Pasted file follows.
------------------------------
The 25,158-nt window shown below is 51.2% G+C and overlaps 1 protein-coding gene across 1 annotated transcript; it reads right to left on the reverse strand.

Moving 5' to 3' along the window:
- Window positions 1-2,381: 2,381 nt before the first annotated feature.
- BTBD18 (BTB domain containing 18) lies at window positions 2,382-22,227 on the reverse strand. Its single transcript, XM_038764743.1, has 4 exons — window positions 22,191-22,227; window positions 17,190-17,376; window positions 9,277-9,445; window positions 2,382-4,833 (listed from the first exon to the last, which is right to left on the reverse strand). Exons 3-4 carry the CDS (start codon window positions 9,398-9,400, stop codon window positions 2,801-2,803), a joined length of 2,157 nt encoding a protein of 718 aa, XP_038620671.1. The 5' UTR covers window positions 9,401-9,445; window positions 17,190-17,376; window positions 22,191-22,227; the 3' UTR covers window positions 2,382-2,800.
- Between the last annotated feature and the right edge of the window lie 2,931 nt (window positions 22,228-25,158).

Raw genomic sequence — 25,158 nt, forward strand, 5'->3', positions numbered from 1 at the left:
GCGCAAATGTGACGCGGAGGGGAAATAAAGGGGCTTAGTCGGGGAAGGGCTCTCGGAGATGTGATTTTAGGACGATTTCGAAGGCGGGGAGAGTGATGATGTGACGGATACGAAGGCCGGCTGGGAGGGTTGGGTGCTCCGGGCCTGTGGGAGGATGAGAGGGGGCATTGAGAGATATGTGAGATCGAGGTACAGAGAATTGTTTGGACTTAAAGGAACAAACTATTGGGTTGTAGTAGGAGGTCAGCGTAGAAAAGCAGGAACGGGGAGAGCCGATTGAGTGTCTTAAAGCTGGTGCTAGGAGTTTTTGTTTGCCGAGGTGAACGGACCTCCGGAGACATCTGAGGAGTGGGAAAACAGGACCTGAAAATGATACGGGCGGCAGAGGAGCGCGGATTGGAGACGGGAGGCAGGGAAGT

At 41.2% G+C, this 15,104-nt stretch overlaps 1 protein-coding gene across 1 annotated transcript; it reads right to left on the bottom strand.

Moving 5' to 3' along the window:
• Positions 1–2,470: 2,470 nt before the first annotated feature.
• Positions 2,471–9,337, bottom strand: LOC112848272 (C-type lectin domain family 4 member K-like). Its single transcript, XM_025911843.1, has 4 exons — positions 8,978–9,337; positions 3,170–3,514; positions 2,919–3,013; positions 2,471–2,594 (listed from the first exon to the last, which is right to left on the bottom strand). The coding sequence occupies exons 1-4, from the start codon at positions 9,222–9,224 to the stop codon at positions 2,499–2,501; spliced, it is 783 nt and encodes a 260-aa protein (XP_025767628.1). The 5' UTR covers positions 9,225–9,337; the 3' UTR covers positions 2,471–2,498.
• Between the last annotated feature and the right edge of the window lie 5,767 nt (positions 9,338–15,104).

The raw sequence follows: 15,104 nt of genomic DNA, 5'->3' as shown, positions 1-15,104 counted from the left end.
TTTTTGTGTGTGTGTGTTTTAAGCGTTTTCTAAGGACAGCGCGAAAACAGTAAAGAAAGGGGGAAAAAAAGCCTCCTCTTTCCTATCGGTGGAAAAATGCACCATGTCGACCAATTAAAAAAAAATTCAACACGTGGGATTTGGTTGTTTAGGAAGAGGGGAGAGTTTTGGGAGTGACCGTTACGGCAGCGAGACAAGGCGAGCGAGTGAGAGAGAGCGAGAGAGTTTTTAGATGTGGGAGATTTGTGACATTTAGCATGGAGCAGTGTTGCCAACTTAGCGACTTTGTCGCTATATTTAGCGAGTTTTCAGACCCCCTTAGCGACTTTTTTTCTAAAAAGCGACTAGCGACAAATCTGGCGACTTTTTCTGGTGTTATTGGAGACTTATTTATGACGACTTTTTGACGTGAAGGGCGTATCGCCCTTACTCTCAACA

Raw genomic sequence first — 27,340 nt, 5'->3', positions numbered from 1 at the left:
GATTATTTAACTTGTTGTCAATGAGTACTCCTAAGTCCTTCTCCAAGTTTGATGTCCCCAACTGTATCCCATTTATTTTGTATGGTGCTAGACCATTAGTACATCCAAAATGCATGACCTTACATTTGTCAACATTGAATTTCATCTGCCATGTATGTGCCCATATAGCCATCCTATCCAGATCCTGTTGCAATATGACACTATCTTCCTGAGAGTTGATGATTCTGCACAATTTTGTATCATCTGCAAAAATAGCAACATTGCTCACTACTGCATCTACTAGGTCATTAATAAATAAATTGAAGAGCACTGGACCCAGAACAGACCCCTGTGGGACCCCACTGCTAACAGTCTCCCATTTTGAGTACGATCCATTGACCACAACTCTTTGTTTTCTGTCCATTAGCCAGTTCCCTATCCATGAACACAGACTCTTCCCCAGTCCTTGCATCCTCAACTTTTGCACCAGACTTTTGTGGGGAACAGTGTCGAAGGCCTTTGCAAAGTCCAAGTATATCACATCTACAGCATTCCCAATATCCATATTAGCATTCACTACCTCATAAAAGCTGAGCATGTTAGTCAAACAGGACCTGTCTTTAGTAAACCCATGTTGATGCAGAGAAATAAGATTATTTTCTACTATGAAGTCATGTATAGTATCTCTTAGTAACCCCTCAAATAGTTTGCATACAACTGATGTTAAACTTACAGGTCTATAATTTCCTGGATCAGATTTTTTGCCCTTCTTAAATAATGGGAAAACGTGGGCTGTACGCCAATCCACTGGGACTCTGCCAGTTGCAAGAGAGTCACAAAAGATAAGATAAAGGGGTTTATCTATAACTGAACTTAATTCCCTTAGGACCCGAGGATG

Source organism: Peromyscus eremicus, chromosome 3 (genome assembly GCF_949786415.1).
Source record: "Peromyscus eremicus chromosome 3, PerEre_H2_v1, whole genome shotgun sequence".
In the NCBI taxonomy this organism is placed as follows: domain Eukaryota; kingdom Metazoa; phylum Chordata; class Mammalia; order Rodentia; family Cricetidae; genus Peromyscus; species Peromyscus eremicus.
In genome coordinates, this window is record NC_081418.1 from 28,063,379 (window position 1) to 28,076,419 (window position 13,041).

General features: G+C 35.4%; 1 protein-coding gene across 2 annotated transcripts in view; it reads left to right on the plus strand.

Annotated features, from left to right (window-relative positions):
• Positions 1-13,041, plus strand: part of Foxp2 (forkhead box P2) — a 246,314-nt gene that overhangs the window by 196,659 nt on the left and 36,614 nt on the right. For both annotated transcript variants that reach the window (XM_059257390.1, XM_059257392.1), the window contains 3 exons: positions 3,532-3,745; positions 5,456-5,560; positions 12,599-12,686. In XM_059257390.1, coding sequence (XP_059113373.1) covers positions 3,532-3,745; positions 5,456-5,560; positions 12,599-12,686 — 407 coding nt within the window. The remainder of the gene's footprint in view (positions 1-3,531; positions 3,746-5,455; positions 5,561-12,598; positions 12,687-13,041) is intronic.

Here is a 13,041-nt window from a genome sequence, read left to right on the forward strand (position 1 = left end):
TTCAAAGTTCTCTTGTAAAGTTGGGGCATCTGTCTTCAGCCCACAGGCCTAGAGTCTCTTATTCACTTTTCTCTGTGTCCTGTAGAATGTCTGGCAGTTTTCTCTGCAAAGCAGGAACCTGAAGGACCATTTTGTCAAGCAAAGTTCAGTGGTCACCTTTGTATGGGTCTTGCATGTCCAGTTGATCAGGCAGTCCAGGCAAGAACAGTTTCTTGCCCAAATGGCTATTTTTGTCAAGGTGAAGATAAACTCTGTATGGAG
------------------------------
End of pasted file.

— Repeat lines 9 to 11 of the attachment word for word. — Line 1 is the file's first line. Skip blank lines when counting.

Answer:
Moving 5' to 3' along the window:
• Positions 1–2,470: 2,470 nt before the first annotated feature.
• Positions 2,471–9,337, bottom strand: LOC112848272 (C-type lectin domain family 4 member K-like). Its single transcript, XM_025911843.1, has 4 exons — positions 8,978–9,337; positions 3,170–3,514; positions 2,919–3,013; positions 2,471–2,594 (listed from the first exon to the last, which is right to left on the bottom strand). The coding sequence occupies exons 1-4, from the start codon at positions 9,222–9,224 to the stop codon at positions 2,499–2,501; spliced, it is 783 nt and encodes a 260-aa protein (XP_025767628.1). The 5' UTR covers positions 9,225–9,337; the 3' UTR covers positions 2,471–2,498.